When Army Veteran Erik Packard returned from his second tour in Iraq he was struggling with PTSD. He found it challenging to reconnect with life back at home that now seemed so different than before his deployments. Eventually he hit bottom and like so many of our service men and women didn’t know where to turn. In 2012 he attempted to take his own life, but fortunately, and before it was too late, he learned that wilderness heals many things.
If it weren’t for the power of the wilderness and it’s ability to help him heal this may have been the final chapter in Erik’s story. Fortunately he connected with Voyageur Outward Bound Schools and their program for Vets returning from wartime deployments. They use wilderness activities as metaphors for life experiences in the pursuit of excellence. Through his experience in the Boundary Waters Canoe Area Wilderness with Outward Bound he was able to begin the healing process and start re-building his life.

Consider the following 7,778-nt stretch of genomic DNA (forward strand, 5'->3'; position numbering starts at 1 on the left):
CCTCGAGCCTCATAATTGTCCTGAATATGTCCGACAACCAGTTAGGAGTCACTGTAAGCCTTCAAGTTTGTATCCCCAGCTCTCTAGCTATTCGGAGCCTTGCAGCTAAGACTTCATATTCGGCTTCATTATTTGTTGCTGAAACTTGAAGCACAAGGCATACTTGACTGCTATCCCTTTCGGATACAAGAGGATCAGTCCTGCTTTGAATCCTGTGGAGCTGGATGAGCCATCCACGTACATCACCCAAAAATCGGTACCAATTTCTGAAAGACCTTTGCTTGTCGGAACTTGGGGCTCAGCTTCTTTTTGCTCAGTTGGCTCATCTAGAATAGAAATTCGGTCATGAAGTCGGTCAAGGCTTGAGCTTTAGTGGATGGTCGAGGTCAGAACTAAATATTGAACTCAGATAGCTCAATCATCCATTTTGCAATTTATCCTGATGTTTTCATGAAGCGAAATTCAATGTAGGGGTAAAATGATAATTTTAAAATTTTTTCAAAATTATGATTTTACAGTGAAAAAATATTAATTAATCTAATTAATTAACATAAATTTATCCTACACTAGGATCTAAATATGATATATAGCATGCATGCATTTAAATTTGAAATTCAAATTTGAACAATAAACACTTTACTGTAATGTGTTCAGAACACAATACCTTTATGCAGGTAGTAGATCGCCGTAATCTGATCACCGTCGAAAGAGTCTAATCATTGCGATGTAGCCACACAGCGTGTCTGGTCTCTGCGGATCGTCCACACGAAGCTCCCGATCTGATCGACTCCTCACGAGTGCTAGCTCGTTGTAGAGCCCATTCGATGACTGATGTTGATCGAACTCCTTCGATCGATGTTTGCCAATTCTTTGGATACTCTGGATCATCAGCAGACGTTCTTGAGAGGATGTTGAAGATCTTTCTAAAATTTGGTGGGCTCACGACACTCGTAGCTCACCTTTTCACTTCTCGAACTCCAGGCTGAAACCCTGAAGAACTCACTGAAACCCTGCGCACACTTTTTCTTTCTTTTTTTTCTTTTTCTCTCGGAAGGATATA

In 2015 Erik returned to the Boundary Waters to go on his first ruffed grouse hunt in support of Sportsmen for the Boundary Waters. The Wilderness that saved his life was (and is) now threatened by one of the largest international mining companies who would like to create a mining district on the edge of this Wilderness. Erik and other sportsmen and women said that this is not an acceptable risk for such a special place. Pristine waters, towering pines, abundant wildlife and pure silence are what define this wilderness and the power to help people in their healing process.
Listen to Erik tell his story, watch him hunt in the Wilderness and then share in a tasty wild game meal of spatchcocked grouse in the video below.